And they poured all this from above with carbon monoxide. If in FTL the dialogue characters were more focused on the situation in the spirit of the classical NF, in OT the dialogue system was aimed at decoding (nobody could say anything new), then in GT dialogs are classic RPG dialogs. True, with features.

    Features


    One of the most difficult problems of transferring the desktop to the application is getting rid of game conventions. For example, in FTL you can’t fight at once with two ships, in the new XCOM - a maximum of two items per soldier and so on. GT developers made a beautiful feint with their ears and sophisticated all these conventions.


    This is the usual level of dialogue for such games.


    This is a researcher of the Corporation Corporation - he is going to go back in time to do the décor based on the main race of truckers. In his hands is exactly our box. The same guy tells why asteroids are heard and who the main character of the game should look like. He also figured out how to avoid a temporary paradox - a butterfly goes with you to the past.


    And this is an example of lawlessness - an alien apologizes for not being in the basic version, so you won’t be able to take him to the ship.

    Plus, there is a sea of ​​banter about "Where is my reward, Johnny?" - “Well then, keep the achivka” and other jokes in the spirit: “You will never defeat me!” - "And in the game you can’t fight one on one!" “Ehhh ... then I give up.” The Corporation’s mission to confirm membership in the truckers club deserves special mention - it brutally quenches the typical gameplay, putting the game into a kind of meta-game (everything, not a spoiler).

    All this together covers all the necessary types of players: someone will drag on the plot, someone will aim to go through the campaign, someone will be happy with earnings, someone will just play, because he knows the game. The result is a wide variety of events in each system from dialogs and achievements to special flights. Again, each step gives visible progress.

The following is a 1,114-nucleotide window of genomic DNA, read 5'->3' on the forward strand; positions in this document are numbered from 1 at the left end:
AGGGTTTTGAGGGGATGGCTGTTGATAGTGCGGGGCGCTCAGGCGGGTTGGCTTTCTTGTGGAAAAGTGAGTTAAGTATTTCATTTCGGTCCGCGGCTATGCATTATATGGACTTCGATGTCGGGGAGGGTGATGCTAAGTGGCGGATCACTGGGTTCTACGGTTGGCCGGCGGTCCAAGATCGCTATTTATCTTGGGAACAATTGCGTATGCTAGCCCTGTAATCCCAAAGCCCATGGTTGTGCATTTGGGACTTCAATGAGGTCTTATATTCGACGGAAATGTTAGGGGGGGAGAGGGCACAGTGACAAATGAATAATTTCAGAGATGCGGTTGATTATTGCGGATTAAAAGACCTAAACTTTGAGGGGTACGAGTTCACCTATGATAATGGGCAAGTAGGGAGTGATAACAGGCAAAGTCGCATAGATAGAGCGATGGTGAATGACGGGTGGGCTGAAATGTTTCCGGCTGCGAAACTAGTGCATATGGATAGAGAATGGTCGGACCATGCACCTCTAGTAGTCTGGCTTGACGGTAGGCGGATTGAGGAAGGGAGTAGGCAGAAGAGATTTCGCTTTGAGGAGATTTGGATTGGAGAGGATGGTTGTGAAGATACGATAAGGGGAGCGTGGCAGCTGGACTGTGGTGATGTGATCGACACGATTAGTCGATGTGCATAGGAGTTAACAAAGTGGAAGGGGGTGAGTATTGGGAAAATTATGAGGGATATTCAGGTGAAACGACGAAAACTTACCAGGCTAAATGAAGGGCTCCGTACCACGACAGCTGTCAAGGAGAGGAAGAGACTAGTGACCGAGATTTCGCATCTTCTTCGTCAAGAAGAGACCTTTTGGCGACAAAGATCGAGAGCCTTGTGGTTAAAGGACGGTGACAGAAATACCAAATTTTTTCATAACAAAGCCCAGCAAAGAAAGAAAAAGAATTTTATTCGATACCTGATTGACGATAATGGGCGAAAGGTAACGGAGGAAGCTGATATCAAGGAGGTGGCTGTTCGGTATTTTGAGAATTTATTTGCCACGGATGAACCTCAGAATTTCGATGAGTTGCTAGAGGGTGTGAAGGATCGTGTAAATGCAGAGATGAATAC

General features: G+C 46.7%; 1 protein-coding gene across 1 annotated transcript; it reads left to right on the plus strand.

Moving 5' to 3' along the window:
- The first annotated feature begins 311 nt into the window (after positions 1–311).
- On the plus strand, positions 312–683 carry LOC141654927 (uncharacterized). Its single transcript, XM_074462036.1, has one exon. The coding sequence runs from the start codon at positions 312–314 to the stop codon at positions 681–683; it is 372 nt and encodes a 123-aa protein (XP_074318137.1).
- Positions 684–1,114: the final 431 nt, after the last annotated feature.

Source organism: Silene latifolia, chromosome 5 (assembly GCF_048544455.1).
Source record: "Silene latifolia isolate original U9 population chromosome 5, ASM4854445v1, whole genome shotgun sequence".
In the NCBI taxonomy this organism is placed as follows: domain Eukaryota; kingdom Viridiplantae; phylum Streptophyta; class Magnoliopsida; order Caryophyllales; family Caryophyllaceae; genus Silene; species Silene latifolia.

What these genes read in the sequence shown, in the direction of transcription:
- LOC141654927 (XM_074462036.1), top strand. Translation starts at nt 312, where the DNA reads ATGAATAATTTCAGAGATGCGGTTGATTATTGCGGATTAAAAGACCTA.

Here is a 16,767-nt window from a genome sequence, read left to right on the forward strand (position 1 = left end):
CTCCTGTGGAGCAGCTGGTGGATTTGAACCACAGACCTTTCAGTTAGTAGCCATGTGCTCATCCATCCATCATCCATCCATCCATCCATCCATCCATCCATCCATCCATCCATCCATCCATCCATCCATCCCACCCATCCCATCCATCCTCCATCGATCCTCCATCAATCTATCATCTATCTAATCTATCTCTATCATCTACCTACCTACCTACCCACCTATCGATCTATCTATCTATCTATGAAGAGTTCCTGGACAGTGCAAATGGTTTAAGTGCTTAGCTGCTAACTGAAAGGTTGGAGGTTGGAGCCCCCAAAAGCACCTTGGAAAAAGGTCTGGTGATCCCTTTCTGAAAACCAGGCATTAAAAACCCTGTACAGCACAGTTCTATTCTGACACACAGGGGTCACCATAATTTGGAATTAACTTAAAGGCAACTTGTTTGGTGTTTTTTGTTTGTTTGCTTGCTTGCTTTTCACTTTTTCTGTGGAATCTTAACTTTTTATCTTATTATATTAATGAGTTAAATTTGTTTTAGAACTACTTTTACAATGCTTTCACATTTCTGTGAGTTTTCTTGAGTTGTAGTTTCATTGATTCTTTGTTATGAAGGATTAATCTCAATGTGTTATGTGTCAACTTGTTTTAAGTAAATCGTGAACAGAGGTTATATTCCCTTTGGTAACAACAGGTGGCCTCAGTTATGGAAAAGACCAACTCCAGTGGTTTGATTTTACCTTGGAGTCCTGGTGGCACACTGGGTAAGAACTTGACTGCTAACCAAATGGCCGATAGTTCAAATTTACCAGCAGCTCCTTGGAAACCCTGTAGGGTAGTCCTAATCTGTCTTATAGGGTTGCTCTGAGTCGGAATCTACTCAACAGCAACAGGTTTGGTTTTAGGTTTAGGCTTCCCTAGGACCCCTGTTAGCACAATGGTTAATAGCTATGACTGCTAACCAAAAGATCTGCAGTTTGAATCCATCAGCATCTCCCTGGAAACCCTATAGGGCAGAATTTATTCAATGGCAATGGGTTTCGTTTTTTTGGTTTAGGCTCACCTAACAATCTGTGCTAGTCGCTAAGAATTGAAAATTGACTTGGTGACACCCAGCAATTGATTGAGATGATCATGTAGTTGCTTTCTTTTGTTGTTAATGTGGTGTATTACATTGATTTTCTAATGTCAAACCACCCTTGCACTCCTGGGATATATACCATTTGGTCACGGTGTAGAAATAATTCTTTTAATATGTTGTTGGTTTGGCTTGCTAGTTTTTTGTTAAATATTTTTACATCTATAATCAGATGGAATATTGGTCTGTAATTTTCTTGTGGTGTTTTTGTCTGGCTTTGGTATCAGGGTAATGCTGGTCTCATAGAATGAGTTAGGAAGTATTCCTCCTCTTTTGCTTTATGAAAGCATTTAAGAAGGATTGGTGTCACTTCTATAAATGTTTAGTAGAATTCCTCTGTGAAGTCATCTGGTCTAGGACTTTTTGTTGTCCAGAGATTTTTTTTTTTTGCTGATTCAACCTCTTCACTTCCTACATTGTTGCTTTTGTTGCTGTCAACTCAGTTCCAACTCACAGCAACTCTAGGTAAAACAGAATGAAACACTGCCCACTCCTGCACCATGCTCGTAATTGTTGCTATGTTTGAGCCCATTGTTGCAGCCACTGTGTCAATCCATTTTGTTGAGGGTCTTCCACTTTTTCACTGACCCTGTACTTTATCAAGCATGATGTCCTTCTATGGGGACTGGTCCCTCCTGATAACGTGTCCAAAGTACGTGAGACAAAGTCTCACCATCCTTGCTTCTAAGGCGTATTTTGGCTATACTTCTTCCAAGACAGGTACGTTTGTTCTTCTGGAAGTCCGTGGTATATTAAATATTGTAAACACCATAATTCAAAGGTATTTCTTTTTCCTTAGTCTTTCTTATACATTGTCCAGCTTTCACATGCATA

The practice of the “receive” approach


    So, try to find in your game those places where players lose something, and see if you can turn them into something more positive as a result of superposition.

    An example . In the economic game that they somehow brought to us, it was like this: you have 100 coins at the beginning, every turn you lose 10 while the factory starts. After 5 moves, you begin to receive 15 coins per turn. It is logical to simply take and throw out this initializing sequence: you have a factory and 50 coins, and you begin to receive 5 per turn.

    Next, find all the places where the gameplay resembles farming - and make the result a little unpredictable in anticipation of something pleasant. If this is pulling out cards - diversify their composition so that “breaks” appear - powerful events that change the course of the game for one of the players. Or random events and meetings with strange results. Or sharp plot twists (as in Bioshock, for example). Or the opportunity to unexpectedly find something new in the game world and play enough with it (for example, the constant progress of technology). Again, returning to the new XCOM, look at the bonded chain of missions: each one will have a new weapon or a new ability, and every second one will have a new type of plate or enemy.

    In general, only two things kill a game - negative reinforcement, when the correct game action does not cause expectations of something good, and boring farming. Both of them, as shown above, can manage to generate positive expectations. Ultimately all this leads you to the concept of "point of high" (that is about it, I wrote in detail).

    Well, look at your favorite games and think about what makes you play them further - why does your brain give the command to the body: “We did it right and well”?